No longer (Re: [rescue] Re: [geeks] THIS. MAKES. ME. SICK.)
Joshua D. Boyd
rescue at sunhelp.org
Fri Jun 15 11:06:21 CDT 2001
On Fri, 15 Jun 2001, Matthew SAMS wrote:
> Ok. I'll bite. I'm looking for
> Mathematica and other simulation software for NeXT and SunOS
Hey. I've found two nifty free packages. The first is YACAS. I used the
windows port of this package for a bunch of homework that I was supposed
to do in Mathematica (). It is darn simple to use. Of course, not nearly
as powerful. I couldn't figure out how to row reduce a matrix in it. It
did everything else imaginable to matrices, except row reduce them, which
was all I needed. See http://www.xs4all.nl/~apinkus/yacas.html. I mainly
used this program for Calc 3 stuff because of the lack of row reduction
The other program to check out is called Maxima. Awhile ago, so people
petitioned whoever it was that was incharge, and so the completely
government funded 1982 version of Macsyma (apparently later versions were
privately funded) was released public domain, and then extended into the
GPLed project Maxima. Maxima is significantly more difficult to use.
According to some published tests, it is also significantly more
powerfull. Maxima doesn't particularly look like Mathematica at all.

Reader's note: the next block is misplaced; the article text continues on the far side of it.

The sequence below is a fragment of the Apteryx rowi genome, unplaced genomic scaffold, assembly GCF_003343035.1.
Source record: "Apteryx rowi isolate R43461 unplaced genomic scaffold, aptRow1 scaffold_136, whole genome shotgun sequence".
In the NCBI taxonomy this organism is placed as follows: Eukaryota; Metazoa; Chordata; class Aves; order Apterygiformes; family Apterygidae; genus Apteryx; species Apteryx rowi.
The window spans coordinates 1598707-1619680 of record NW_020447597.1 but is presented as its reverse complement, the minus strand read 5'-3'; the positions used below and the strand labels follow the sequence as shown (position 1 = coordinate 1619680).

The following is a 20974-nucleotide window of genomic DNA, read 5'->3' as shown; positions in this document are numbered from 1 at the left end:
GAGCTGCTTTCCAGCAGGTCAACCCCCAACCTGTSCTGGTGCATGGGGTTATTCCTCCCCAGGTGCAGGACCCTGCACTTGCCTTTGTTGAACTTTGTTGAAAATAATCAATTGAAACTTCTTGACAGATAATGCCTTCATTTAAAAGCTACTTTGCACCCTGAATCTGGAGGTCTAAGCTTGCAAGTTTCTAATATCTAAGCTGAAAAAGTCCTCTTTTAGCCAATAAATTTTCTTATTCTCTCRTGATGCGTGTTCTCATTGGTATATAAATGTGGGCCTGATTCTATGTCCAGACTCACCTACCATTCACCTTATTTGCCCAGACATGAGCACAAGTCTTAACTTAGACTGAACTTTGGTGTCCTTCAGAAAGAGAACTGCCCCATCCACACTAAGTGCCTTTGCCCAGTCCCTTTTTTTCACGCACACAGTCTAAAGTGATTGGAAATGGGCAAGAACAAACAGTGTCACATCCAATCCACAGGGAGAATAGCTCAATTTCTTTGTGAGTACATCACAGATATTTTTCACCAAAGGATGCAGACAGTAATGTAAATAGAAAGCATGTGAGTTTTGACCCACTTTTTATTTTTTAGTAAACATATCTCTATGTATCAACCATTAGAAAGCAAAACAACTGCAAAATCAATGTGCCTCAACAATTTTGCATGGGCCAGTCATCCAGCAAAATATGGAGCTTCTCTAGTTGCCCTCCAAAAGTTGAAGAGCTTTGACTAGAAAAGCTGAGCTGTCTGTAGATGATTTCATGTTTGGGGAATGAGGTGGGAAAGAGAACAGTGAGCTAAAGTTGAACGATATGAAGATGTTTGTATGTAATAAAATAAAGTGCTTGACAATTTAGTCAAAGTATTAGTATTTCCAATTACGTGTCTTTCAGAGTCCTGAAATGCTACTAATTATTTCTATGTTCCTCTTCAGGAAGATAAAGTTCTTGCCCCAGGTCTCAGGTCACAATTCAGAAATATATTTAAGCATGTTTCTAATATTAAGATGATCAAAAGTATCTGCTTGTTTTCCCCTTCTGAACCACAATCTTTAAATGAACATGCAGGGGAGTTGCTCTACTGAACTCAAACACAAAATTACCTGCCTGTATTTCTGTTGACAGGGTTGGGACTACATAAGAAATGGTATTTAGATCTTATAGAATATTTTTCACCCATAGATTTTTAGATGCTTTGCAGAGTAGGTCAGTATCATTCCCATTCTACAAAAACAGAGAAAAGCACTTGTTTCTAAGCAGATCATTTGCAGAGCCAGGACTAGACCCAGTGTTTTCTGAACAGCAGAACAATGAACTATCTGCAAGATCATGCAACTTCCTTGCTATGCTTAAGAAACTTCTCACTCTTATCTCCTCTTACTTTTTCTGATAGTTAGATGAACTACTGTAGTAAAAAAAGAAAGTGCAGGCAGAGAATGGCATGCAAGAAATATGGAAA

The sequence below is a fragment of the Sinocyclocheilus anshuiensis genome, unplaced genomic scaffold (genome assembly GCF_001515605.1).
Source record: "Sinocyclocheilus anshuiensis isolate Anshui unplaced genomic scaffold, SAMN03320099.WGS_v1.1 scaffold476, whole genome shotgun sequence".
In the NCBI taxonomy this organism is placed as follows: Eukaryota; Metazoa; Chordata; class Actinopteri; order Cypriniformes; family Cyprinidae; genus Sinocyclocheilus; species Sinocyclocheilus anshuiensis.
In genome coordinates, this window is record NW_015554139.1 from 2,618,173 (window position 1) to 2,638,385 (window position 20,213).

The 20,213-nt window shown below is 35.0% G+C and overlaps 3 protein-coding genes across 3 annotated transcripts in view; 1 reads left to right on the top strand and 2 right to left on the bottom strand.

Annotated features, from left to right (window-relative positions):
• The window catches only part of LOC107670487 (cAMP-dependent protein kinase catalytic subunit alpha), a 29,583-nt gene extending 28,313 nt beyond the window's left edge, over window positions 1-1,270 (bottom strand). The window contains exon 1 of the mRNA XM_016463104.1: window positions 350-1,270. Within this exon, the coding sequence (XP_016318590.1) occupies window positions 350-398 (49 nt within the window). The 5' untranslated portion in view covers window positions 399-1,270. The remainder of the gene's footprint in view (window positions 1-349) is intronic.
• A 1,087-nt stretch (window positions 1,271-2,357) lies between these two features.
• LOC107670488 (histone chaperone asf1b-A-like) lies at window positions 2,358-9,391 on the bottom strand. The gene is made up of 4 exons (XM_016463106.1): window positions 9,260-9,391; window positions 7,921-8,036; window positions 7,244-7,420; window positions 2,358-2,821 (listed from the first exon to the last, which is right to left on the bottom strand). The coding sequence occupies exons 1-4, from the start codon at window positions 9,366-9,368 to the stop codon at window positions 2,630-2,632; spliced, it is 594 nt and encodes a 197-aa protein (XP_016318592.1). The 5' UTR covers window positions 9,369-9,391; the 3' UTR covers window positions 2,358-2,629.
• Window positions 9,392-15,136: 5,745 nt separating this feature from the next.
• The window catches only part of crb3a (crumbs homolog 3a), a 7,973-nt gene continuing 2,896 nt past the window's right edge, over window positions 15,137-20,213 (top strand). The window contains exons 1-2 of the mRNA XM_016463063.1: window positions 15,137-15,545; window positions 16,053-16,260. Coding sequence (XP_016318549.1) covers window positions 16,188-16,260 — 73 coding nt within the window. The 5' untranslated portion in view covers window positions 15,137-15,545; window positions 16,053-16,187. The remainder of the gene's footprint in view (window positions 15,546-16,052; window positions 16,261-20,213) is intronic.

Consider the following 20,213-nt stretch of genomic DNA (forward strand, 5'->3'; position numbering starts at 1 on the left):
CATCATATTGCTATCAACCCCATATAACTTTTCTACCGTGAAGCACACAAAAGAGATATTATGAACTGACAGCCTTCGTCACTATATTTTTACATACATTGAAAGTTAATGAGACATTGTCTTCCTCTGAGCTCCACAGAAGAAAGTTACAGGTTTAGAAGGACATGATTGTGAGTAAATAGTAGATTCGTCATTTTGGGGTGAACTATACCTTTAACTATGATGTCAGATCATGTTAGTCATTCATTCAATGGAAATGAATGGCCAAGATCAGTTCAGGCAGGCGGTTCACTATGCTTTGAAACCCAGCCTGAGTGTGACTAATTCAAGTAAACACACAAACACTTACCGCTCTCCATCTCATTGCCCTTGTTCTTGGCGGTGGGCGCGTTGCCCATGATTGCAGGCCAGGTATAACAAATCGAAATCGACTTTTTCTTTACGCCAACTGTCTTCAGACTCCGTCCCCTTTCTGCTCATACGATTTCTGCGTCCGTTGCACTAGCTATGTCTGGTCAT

There don't seem to be many front ends for it, except there is one that is
extremely innovative. It is called symmax. Highly recommended. It
presents a whole new way of looking at putting together complex
mathmatical models. Maxima is written in CommonLisp, BTW, and Symmax is
written in Perl and uses some sorta perl-gtk bindings.
Anyway, I love mathematica, but can't afford it. Yacas is almost as good,
and if anything easier. Maxima is so much more powerfull, but much
> > Ouch. My local school has one of those machines which would be cool to
> > revive (the machine has some cool imaging boards in it).
> Imaging boards? Do tell.
Some sorta VME board with video inputs and outputs. It can do different
types of real time video processing in hardware like LUTs and other
transforms. I don't think that it is really a video capture board, but I
think that it allows frame grabbing, and I've seen some printouts (made by
hooking a video printer to the video outputs of the board) that showed it
tracing a moving object, but maybe that is just a trick of the hardware
Anyway, the most spectacular use of this board was to build a robot that
could putt. There was an arm with a putter attached, and 1 (or 2, don't
remeber, think that board could take two inputs at once, either that or
machine had two boards installed) cameras attached, and the robot watch
the ball move and build a model of the terrain to use for judging the next
This of course is a field of work that hasn't been touched in something
like 5-6 years. Current research is related to haptics, which isn't quite
as appealing to me. Mainly because the way they are going about it is to
just guess, then get real surgeons to test to see if it feels right.
Doesn't feel as much like research as the previous projects did.
I'm trying to do backround on MRI and CT scans to see if I can use such
data alone to build a better haptics model. What I need is to be put in
contact with an expert in medical imaging, but so far no one has returned
For the haptics research, see http://cs.millersv.edu/haptics/
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